D. Chapman is not a USHA record holder.

T. Bastidas is a USHA record holder.

 

D. Chapman’s total Open titles outside the U.S.; none.

T. Bastidas’ total Open titles outside the U.S.; two.

 

D. Chapman’s World titles by the time of his coronation in 1993; one.

T. Bastidas’ World titles by the time of his coronation in 2010; two.

 

D. Chapman won the USHA-sanctioned four-wall USHA Open National title (not the Pro Singles division) in 1990. He won this event five years after he captured his first USHA 4-wall juniors national title in 1985.

T. Bastidas won the USHA-sanctioned one-wall HES Pro Singles division Open title in 2009. He won this event five years after he captured his first USHA 1-wall juniors national title in 2004.

 

D. Chapman has only slammed in the Open division in the U.S..

T. Bastidas has slammed in the Open division in the U.S. and abroad.

 

D. Chapman, a 4-wall player from Long Beach, California, qualified for the 4-wall Men's Pro tour at the age of 17. He took eight years to accomplish this since he captured his first juniors national title.

T. Bastidas, a 1-wall player from Brooklyn, New York, reached the semifinals of the 4-wall Men's Pro tour at the age of 18. He took four years to accomplish this since he captured his first juniors national title.

 

D. Chapman won the USHA National four-wall Open doubles division with his partner N. Alvarado Jr in 1992(they were 17- and 18-year old respectively). He took seven years to win this title since his debut in 1985.

T. Bastidas reached the finals of the USHA National one-wall Open doubles division with his partner J. Durso in 2009( they were 18- and 54-year old respectively). He took five years to reach the finals since his debut in 2004.

 

D. Chapman, a 4-wall player won the USHA National Four-Wall Open Doubles division with his partner N. Alvarado Jr in 1993. He took eight years to win this title since his debut in 1985.

T. Bastidas a 1-wall player reached the finals of the CNA National Four-Wall Open Doubles division with his partner J. Kastner in 2008. He took four years to reach the finals since his debut in 2004.

 

D. Chapman  never reached the finals of the Naty Alvarado Classic (the  most important 4-wall local tournament in the west) by the time he won the 1993 USHA National Four-Wall Singles Open title.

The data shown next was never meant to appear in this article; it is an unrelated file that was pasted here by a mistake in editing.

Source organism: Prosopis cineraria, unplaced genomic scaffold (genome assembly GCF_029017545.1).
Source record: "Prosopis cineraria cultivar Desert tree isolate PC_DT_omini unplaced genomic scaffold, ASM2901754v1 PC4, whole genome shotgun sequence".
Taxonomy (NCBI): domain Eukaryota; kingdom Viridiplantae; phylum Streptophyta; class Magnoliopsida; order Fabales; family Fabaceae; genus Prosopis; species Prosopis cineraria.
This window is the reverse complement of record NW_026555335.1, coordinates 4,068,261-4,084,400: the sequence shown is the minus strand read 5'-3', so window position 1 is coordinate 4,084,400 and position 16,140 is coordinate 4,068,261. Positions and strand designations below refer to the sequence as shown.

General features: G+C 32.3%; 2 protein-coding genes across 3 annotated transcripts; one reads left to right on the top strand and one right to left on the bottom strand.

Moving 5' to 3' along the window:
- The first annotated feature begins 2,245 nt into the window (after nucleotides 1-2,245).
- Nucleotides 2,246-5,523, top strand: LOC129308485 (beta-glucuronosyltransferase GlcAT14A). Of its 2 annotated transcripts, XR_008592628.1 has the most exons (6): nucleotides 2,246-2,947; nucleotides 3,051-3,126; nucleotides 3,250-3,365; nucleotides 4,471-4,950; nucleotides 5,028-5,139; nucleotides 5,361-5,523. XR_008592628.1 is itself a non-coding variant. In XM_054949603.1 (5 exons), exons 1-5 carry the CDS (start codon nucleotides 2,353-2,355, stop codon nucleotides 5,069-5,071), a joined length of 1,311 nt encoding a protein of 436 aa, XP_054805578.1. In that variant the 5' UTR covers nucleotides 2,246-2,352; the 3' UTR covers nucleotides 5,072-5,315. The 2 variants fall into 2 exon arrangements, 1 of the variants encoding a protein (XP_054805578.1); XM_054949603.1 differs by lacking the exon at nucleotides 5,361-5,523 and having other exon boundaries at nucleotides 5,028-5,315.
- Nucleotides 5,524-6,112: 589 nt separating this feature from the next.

T. Bastidas reached the finals of the Mayor's Cup 1-wall Open(the most important 1-wall local outdoor tournament in the east)  by the time he won the 2010 USHA National One-Wall Singles Open title. Tyree became the youngest player to reach the finals.

 

D. Chapman won his first USHA National Four-Wall Open title when he was 17-years old. He took eight years to win his first USHA National Four-Wall Open Title since he won his first juniors national title in 1985.

T. Bastidas won his first USHA National One-Wall Open title when he was 19-years old. He took six years to win his first USHA National One-Wall Open Title since he won his first juniors national title in 2004. 

 

D. Chapman was ranked No. 8 in the USHA National Four-Wall Ranking System right after his attempt to win the 1992 USHA 4-wall Open Singles Title.

T. Bastidas was ranked No. 3 in the USHA National One-Wall Ranking System right after his attempt to win the 2009 USHA 1-wall Open Singles Title. 

 

D. Chapman lost in the quarter-finals of the 1992 USHA National Four-Wall Championships, before he won his first USHA National Open Singles title in 1993.

T. Bastidas lost in the semi-finals of the 2009 USHA National One-Wall Championships, before he won his first USHA National Open Singles title in 2010.

 

After D. Chapman won his first USHA 4-wall National title in June 1993, there was only one player with a record against him, John Bike Jr, the one-time national champion.

After T. Bastidas won his first USHA 1-wall National title in August 2010, there was only one player with a record against him, Satish Jagnandan, the five-times defending national champion.

 

D. Chapman's coronation in 1993 was his second final championship match at the Pro level, two years in a row. The 1992 USHA National 4-wall Men's Open doubles division and the 1993 USHA National 4-wall Men's Open singles division.